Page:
Congo + 1 more

Republic of Congo: IRIN News Briefs, 22 December

Hardcore militiamen warned to lay down weapons
The Congolese army has warned hardcore militiamen to lay down their arms in order to benefit from a general amnesty, due to take effect on 15 January, PANA news agency reported. It quoted the armed forces head of operations, General Prosper Nkonta Mokono, who said the militiamen were "marginal" and wanted to continue waging war in the regions of Pool, Niari, Bouenza and Lekoumou. He warned that if they did not surrender by the due date, the army would "crush" them. The Pointe Noire truce accord was signed by the government and some rebel representatives last month. Last week, parliament passed the amnesty bill. PANA said rebel Ninja militiamen, loyal to ousted prime minister Bernard Kolelas, began handing in their weapons on 13 December. However Kolelas himself, as well as former president Pascal Lissouba, are exempt from the amnesty, news organisations reported.

Congolese army chief of staff Gilbert Mokoki told Gabonese radio the collection of weapons was going smoothly, despite difficulties in communication and the spread of some armed factions throughout the national territory. He said, however, he hoped for the speedier surrender of arms by the rebels.

Four Europeans pardoned

Four Europeans convicted of plotting to kill President Denis Sassou Nguesso have been pardoned and were deported from the country on Saturday, AFP reported. The four - a Croatian, an Italian and two Frenchmen - were sentenced to jail terms ranging from two to seven years by a court in Brazzaville earlier this month. They had been accused of acting on behalf of ousted president Pascal Lissouba. AFP said the defendants asserted their innocence, testifying they had been invited to the country to train military cadets in security techniques.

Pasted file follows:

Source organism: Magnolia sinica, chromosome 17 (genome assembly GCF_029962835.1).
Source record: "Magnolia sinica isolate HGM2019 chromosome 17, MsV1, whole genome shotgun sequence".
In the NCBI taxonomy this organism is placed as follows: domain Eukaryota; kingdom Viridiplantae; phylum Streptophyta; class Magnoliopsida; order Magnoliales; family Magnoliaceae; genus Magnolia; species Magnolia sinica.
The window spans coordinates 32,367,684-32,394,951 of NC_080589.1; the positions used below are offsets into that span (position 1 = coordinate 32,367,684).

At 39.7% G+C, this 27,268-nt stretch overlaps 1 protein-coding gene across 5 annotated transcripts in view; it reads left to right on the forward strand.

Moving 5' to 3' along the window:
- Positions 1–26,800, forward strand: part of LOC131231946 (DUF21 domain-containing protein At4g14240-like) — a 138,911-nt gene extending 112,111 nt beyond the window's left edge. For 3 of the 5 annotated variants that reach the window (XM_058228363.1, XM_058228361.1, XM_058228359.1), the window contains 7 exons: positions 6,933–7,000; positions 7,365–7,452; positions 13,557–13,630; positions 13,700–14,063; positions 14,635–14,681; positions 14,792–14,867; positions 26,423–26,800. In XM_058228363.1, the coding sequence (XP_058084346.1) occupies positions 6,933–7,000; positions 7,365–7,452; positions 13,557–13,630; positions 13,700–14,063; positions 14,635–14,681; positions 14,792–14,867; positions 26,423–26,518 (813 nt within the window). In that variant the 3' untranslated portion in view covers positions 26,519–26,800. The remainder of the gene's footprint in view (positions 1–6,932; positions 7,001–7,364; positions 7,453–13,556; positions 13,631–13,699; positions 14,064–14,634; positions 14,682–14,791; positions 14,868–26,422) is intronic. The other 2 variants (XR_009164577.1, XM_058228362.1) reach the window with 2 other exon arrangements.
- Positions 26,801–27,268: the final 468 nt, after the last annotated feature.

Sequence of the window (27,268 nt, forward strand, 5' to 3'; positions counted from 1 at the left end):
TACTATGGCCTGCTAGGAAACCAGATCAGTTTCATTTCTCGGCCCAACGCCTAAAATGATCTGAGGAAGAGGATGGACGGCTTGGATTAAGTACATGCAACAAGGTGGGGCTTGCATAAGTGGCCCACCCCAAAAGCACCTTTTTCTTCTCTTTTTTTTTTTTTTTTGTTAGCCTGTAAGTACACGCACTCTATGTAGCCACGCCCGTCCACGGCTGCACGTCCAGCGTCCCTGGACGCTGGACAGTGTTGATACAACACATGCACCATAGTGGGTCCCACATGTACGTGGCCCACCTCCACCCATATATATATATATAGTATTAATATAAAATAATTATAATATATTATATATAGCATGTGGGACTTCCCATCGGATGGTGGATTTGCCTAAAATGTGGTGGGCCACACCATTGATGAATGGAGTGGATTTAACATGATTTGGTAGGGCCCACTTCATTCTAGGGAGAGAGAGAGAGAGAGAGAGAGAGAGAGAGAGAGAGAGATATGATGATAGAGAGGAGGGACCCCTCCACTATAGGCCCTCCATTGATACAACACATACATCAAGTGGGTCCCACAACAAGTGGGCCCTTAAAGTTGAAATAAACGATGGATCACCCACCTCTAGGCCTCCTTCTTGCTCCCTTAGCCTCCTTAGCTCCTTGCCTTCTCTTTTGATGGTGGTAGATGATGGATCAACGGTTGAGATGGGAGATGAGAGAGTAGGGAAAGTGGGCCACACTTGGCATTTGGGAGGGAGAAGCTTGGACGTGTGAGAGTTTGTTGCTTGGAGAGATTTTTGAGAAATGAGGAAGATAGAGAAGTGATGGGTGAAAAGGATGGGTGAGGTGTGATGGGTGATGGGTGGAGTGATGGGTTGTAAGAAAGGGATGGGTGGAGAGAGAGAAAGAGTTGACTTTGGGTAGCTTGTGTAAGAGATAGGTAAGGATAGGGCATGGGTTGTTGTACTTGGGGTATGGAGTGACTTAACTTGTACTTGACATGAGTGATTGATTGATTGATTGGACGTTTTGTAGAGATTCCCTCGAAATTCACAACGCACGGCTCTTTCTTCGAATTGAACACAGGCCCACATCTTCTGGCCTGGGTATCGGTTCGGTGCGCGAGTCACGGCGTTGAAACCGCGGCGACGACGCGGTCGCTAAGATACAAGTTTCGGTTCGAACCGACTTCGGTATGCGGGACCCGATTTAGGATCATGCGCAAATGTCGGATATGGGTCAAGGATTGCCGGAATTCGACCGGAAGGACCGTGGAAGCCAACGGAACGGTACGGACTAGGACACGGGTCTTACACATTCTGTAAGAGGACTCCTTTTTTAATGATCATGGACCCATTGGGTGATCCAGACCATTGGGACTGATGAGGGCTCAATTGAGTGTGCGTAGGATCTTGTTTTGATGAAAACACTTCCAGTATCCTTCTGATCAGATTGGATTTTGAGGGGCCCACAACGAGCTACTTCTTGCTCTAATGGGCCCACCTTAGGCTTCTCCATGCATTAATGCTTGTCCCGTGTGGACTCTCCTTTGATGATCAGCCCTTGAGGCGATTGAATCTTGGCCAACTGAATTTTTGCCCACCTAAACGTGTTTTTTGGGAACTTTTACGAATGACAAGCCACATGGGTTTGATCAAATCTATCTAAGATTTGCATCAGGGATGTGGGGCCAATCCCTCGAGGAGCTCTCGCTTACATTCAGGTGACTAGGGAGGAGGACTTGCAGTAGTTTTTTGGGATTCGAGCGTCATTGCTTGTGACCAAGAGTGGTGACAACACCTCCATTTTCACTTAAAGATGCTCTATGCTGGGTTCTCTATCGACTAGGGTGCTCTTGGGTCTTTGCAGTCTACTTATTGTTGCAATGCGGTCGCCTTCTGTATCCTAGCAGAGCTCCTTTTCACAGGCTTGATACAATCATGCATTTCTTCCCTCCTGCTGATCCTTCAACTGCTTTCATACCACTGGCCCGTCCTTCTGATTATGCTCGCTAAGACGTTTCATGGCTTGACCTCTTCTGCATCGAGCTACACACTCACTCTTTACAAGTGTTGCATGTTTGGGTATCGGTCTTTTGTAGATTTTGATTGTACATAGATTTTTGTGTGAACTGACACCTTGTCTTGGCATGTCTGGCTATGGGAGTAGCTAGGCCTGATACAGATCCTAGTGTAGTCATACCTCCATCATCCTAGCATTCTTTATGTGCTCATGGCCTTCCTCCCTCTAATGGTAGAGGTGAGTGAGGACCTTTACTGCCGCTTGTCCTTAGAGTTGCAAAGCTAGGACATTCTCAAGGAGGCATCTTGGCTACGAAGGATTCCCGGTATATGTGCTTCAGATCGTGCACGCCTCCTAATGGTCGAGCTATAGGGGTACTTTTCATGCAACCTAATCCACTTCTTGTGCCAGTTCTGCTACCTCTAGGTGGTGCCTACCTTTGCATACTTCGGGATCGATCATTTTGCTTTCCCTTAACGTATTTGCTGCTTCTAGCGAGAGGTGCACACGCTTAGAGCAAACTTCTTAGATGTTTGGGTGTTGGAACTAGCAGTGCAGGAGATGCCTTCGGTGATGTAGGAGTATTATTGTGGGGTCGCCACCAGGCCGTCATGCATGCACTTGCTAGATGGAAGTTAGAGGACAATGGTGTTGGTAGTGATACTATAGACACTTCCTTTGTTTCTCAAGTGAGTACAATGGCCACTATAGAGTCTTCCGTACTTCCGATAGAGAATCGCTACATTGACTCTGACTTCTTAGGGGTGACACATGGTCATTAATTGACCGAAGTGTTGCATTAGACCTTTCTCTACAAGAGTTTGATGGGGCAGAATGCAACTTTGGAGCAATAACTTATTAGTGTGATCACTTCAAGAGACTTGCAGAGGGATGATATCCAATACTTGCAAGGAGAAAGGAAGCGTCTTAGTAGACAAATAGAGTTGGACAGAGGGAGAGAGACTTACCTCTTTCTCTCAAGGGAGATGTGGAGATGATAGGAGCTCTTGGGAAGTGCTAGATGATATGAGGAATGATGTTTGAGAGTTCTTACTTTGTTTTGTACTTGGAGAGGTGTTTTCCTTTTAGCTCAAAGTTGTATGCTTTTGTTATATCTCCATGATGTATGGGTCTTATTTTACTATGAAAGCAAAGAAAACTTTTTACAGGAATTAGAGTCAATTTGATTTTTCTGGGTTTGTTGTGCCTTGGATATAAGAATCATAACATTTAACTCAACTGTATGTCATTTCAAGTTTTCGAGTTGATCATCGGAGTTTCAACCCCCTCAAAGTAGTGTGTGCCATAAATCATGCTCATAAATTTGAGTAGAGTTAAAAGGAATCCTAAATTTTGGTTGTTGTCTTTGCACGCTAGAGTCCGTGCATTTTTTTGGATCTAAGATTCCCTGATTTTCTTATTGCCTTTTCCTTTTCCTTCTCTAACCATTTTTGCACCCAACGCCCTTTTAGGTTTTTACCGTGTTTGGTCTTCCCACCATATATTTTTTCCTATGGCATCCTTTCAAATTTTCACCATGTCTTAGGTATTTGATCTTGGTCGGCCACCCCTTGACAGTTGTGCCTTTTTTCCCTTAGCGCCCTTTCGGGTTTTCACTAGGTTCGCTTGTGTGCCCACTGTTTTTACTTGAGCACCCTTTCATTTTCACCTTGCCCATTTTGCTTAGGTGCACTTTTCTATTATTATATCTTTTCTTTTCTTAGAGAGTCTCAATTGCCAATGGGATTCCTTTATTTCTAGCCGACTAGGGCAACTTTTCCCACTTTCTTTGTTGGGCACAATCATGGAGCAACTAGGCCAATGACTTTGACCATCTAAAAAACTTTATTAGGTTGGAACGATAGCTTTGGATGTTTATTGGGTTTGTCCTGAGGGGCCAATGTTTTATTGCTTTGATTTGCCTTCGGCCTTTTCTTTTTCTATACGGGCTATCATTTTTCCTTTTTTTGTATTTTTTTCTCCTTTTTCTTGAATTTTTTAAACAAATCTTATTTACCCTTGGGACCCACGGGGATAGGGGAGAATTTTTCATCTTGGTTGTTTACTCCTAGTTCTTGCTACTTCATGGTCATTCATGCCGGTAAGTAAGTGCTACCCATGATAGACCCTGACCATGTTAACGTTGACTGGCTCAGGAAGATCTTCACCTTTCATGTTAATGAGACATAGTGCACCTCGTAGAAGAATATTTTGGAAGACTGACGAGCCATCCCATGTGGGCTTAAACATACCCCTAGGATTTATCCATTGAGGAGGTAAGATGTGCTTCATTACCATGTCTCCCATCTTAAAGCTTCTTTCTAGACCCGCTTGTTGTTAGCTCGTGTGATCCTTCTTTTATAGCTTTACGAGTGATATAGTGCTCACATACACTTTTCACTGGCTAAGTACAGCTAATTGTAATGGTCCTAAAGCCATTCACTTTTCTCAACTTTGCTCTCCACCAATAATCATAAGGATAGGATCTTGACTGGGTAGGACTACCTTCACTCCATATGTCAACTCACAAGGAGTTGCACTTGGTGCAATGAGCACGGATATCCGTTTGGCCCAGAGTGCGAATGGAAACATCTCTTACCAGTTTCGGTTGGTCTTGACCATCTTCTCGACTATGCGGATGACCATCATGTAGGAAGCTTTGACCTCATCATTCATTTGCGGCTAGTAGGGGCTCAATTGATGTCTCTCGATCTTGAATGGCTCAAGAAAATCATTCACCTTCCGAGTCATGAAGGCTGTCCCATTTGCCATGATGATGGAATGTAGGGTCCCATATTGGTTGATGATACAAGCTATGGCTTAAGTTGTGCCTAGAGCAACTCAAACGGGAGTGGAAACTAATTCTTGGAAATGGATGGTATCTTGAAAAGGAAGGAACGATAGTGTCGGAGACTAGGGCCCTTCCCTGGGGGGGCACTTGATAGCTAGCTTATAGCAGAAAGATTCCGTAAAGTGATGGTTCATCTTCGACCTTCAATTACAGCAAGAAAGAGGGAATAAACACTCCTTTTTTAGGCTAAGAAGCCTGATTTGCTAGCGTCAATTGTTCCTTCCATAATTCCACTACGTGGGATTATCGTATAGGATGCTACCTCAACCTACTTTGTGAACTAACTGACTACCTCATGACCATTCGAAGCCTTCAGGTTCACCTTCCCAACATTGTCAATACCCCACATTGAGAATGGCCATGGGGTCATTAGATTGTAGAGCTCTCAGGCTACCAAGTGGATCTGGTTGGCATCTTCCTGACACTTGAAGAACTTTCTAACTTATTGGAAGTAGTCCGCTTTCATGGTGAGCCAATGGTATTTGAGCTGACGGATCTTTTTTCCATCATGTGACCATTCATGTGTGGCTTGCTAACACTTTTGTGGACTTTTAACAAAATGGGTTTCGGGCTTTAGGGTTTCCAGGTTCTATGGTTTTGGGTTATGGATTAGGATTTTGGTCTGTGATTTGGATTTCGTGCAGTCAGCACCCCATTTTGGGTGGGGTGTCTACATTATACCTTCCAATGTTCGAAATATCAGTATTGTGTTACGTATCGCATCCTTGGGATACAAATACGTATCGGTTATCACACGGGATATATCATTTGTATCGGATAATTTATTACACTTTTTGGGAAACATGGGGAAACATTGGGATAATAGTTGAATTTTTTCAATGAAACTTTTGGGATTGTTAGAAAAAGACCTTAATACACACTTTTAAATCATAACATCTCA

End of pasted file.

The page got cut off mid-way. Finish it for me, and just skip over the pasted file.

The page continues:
Government calls for aid to cope with floods

The Congolese government has called for international aid following widespread flooding in Brazzaville and northern parts of the country, PANA news agency reported. "The council of ministers deplores the indifference of the international community in the face of this natural disaster," PANA quoted government spokesman Francois Ibovi as saying on Friday. The floods have rendered homeless some 1,300 people in north Brazzaville and four sites have been opened for victims needing food and drugs. The authorities have expressed concern over the situation in northern Congo, where floods have destroyed roads and crops, and left over 20,000 people in need of help, PANA said.

UNHCR trying to reach thousands of DRC refugees

A UNHCR team is trying to reach villages in northern Congo where thousands of refugees have reportedly fled fighting in northwest DRC. According to a UNHCR briefing, the team travelled to Impfondo, 1,000 km north of Brazzaville, where some 13,000 DRC refugees are said to be scattered in villages and settlements along a 300 km stretch of the Oubangui river. They were fleeing fighting between DRC troops and rebels around the towns of Bururu and Bomongo. As yet, no boats have been made available to UNHCR staff to verify the numbers further upriver. Local authorities said the entire area had been affected by exceptional flooding over the past two months.


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